There is also the misconception that things are cheaper. Ah, NO!!!!!! The only thing cheaper is veggies. But not apples. Comparatively speaking most things cost the same. Toiletries are really expensive. And my favorite food, pizza, you can hang that up. 30 dollars for 1 pizza. GAS Is almost 12.00 a gallon. Feminine hygiene products, well lets just say I got a head ache when had to fork over 40 dollars. the salaries are way lower. About half what we make in the USA. Life is harder here.
And, don't get me started on the mysterious bug bits that plague me. They bite me. I get huge welts and there is broken blood vessels the next day. Then they start to itch. They don't heal fast.
I walk everywhere. But its not safe to walk alone.
They call me clear, not white. So, my question is, are albinos transparent?
I stand out here. I am taller than most people and I am clear. I laugh loud and often. My hair is light. I might to as well wear a neon sign.
The condition of the schools is baffling me still. It is sad. The girls don't even have normal access to toilet paper. I have to bring it with me to school and then hide it.
I can't drink the water. I have to be careful.
I have no regrets here. None. I miss everyone, but i knew I would. Everyone at FSHS, my family, Charlie and Joann, hot showers, not sweating, fresh coffee, air conditioning, my dogs, my cooking, TV, and dare I say it, Walmart. And, I know I sound like a prissy girly girl. Please give me some credit. It is not easy doing this.
But I digress. The positives do outweigh the negatives, this I know. I love the students. I influenced three girls to be interested in reading. They checked out books for the first time from the library. I did this by talking about Edgar Allen Poe, Robert Frost, and Henry Wadsworth Longfellow. I then recited my favorite works by each of them. I acted them out in front of the class. It was the quietest I have seen them yet. They clapped and begged for more.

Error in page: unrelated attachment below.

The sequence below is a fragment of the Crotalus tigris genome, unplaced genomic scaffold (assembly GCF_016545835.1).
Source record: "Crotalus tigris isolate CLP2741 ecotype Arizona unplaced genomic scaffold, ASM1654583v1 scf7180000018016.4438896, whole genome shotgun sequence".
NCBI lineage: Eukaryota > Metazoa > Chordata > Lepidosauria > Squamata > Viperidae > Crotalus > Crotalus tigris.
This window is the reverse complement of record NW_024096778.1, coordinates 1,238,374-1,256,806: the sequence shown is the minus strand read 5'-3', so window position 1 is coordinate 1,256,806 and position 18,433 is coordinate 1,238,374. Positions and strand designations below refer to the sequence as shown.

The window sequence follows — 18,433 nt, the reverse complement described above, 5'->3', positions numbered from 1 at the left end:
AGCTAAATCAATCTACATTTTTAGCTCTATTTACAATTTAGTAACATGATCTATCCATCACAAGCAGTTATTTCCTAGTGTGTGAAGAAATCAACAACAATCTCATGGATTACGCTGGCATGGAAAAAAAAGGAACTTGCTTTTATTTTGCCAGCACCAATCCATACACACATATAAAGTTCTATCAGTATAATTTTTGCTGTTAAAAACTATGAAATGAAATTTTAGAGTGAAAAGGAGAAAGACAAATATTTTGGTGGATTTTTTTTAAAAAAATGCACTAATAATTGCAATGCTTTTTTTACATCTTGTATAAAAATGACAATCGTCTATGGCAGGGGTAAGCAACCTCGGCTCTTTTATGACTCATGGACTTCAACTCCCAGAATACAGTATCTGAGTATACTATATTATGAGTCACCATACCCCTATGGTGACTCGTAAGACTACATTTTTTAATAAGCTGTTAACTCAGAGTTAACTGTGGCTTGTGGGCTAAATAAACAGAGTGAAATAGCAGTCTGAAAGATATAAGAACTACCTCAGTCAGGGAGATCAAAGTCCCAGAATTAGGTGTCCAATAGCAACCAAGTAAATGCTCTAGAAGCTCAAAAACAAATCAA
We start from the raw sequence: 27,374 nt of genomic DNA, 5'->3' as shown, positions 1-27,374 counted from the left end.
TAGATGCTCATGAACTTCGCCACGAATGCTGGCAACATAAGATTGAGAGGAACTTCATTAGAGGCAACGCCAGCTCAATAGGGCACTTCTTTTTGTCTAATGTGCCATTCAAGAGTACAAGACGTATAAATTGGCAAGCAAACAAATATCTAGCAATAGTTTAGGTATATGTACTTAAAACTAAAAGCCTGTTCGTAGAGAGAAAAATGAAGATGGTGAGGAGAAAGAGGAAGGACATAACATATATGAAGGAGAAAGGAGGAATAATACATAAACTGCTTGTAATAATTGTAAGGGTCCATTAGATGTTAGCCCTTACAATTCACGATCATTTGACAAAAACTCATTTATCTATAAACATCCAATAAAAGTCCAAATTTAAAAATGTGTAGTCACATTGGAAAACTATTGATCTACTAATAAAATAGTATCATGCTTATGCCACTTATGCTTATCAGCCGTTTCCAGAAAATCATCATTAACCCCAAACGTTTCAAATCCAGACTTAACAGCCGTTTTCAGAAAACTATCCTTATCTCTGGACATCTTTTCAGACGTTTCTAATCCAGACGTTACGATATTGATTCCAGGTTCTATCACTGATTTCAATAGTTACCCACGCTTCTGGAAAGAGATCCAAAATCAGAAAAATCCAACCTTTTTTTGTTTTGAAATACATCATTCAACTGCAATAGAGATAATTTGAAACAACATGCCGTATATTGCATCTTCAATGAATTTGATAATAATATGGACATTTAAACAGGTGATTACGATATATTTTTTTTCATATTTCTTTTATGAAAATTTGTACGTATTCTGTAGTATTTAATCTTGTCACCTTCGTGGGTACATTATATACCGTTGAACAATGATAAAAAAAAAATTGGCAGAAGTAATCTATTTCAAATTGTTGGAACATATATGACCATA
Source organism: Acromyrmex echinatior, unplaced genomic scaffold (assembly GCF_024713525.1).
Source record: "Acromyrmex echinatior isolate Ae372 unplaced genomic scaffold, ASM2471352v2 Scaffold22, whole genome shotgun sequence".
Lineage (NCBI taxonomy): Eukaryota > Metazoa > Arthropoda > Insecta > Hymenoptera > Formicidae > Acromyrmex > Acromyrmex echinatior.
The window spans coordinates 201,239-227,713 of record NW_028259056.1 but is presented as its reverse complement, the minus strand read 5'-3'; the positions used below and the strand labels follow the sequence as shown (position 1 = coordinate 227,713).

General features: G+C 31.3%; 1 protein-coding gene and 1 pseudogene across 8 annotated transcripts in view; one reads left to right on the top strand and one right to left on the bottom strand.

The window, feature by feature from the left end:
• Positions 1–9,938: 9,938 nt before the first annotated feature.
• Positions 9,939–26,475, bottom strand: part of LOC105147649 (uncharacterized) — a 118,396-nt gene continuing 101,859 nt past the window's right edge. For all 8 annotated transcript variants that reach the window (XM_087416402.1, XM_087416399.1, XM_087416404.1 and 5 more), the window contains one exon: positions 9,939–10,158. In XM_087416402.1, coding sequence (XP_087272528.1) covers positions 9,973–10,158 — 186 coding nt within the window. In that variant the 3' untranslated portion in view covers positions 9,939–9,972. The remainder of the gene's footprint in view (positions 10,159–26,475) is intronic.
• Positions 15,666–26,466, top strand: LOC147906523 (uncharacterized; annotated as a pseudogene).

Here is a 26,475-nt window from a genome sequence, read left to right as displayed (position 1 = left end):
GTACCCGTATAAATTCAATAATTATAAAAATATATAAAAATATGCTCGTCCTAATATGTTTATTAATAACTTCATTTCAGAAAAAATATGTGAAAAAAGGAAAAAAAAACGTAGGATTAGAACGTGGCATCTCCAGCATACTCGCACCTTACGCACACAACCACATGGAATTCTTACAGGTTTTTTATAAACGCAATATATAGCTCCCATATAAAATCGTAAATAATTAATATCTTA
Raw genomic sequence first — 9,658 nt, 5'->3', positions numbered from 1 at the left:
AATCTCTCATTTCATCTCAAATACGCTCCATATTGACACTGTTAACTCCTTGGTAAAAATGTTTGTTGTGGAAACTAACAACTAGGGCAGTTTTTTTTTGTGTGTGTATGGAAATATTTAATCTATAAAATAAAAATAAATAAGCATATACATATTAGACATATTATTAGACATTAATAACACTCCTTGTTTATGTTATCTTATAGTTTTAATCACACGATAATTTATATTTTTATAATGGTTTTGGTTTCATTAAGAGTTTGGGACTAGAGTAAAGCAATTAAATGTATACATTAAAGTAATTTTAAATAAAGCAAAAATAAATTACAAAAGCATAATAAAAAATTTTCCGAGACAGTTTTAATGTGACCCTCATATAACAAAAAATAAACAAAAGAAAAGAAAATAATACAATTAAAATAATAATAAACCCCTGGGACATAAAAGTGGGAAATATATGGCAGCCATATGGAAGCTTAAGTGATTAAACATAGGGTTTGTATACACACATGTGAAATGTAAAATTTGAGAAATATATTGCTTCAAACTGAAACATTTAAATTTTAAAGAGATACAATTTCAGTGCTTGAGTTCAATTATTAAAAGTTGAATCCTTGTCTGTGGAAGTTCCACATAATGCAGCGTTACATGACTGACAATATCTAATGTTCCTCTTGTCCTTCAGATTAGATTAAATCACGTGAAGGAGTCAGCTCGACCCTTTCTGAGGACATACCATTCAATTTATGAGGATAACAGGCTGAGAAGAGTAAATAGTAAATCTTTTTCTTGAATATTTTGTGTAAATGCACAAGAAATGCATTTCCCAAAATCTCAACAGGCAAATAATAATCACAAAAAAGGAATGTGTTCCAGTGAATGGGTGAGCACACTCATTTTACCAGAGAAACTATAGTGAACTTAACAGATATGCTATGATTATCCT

I went to the, very small, library and looked up authors from the Caribbean. I wanted to relate to them. I found a story I thought was easy for me to work with. I talked about hopes and dreams. I asked them what they wanted to be or where they saw themselves in 5 years. It broke my heart with some of the answers that they gave. The reality of their lives and their society has stunted many of them to the point they wont allow them selves to dream. To make things better, they need pride. They need encouragement. They need someone to believe in them. They need to trust and to be trusted. The changes need to start in the homes and then the schools. The children in front of me today will have to educate their own children before real change can be seen. To make things better for the next generation. I am so tired here because I am constantly trying to think of ways to reach them, touch them and educate them in the short time I have here. I find it hard to sleep. I ache for the change. I want to scream sometimes. I know its not my job to change the world. I also know sitting around watching things with no change makes me feel conflicted. All I can do is be what I need to be and keep trying. My heart is too big, and I feel it may never be full. Pray for me.
P.S. I miss my hair dryer and face cream.